IPA Review- December 2015

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Robert Harris’ fictional trilogy provides an incisive portrait of one of history’s literary giants—Marcus Tullius Cicero—and the turbulent times in which he lived, writes Stephanie Forrest. In a note at the beginning of his latest novel,... Read more

Many of Dani Rodrik’s arguments are standard defences of the economics discipline. What is new is the suggestion that economics can remain a science even if it does not follow the scientific method, explains Sinclair Davidson. Economists get no... Read more

This edition of the IPA Review focuses on our current political landscape—which has been somewhat unsteady of late. Th e tension within the Coalition federal government was put to rest with Malcolm Turnbull assuming the prime ministership in... Read more

In her new book, Naomi Klein sets up a false choice between the capitalism existing today, and a radically non-capitalist alternative, writes Oliver Waters. Naomi Klein’s influential new book argues that climate change will inevitably lead to... Read more

The censorious campaign by the far left to stifl e debate in the guise of promoting ‘equality’ and ‘fairness’ has long passed being a joke and is now becoming a serious threat to free speech, writes James Bolt. Blurred Lines by Robin... Read more

This book arguably tells us more about the present than the future, and even more about today’s Labor Party, writes Arthur Chrenkoff . What do political young guns do these days to make themselves stand out from the crowd of their backbench... Read more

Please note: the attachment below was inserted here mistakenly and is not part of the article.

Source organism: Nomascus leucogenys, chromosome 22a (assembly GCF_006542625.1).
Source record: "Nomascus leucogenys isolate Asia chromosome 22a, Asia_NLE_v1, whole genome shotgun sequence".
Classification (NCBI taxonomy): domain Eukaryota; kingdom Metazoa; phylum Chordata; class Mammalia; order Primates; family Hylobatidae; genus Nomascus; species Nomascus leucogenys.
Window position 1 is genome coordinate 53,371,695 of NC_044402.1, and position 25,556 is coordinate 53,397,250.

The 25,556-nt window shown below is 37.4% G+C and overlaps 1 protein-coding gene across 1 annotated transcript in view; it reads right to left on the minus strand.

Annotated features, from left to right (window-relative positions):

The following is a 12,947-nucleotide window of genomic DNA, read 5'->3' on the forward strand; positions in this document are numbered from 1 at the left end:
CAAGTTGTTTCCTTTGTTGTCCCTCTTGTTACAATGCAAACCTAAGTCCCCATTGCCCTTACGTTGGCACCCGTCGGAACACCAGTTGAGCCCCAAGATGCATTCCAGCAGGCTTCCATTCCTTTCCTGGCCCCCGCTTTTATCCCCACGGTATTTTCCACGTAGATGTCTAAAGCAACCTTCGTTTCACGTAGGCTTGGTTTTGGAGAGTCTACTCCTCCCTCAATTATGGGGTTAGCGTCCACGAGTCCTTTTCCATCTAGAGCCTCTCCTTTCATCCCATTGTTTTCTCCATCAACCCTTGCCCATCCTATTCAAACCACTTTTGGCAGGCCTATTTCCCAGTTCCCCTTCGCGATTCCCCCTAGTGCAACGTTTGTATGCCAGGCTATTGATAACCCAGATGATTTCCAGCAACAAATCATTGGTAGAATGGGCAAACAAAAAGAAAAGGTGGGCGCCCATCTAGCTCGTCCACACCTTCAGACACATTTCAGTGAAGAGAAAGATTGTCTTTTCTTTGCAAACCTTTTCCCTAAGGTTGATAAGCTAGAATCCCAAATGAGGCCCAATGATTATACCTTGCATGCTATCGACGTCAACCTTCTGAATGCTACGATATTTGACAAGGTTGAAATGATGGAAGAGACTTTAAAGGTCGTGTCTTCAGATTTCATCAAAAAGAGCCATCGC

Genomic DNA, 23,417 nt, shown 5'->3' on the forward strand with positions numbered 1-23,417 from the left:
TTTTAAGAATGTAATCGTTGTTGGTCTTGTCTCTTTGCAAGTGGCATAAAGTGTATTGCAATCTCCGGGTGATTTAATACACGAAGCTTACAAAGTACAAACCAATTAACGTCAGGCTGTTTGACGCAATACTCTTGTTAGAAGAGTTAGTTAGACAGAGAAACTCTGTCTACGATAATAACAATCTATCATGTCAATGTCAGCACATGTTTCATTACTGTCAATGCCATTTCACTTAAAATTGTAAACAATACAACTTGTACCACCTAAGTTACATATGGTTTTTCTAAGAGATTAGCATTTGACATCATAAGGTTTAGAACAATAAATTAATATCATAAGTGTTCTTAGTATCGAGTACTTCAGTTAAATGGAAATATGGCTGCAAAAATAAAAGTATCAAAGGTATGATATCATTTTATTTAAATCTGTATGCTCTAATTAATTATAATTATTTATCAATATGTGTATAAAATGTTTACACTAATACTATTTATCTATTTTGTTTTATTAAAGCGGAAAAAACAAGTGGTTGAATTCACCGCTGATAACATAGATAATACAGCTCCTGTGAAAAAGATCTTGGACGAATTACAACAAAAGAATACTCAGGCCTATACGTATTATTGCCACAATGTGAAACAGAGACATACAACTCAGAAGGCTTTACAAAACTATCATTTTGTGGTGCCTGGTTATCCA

There are political lessons in Peter Garrett’s career, writes Simon Breheny. Talking about your earnest belief in principle is not enough to achieve change. Like many of my generation, I grew up listening to Midnight Oil. Australian rock... Read more

Very few individuals with the intellectual depth of Paul Hasluck have reached the highest levels of Australian politics, writes Dr Richard Allsop. There are two major ‘what ifs’ in Australian political history which relate to Paul Hasluck.... Read more

Parents deserve the right to choose which school best meets the needs of their children, writes Hannah Pandel. The war over school choice has been reignited and once again, opponents of market-based education reforms entirely miss the point. A... Read more

2015 was a Berlin Wall moment in the f ght against global poverty. To continue to view government funded foreign aid as the spearhead of the fight against poverty would be immoral, according to Peter Gregory. If you’re a follower of the IPA on... Read more

How can the Turnbull government’s innovation plans be a success when it’s too hard to even set up a lemonade stand? asks John Roskam The story of what happened to Chelsea-lee Downes reveals everything that’s wrong with Australia’s... Read more

A freedom lost is a freedom not so easily restored, writes Morgan Begg. Upon becoming prime minister, Malcolm Turnbull declared that the government he was to lead would be a ‘thoroughly Liberal government committed to freedom, the individual... Read more

Approved Halloween costumes at Yale University as determined by Next Yale After the controversy caused when Yale faculty member Erika Christakis said students should feel free to wear whatever Halloween costume they want, we here at student... Read more

 We are constantly looking for our origins, in the hope they will hint at our future. It should be a concern that few Australian universities offer British history to undergraduates, writes Chris Berg    Every country has national myths and... Read more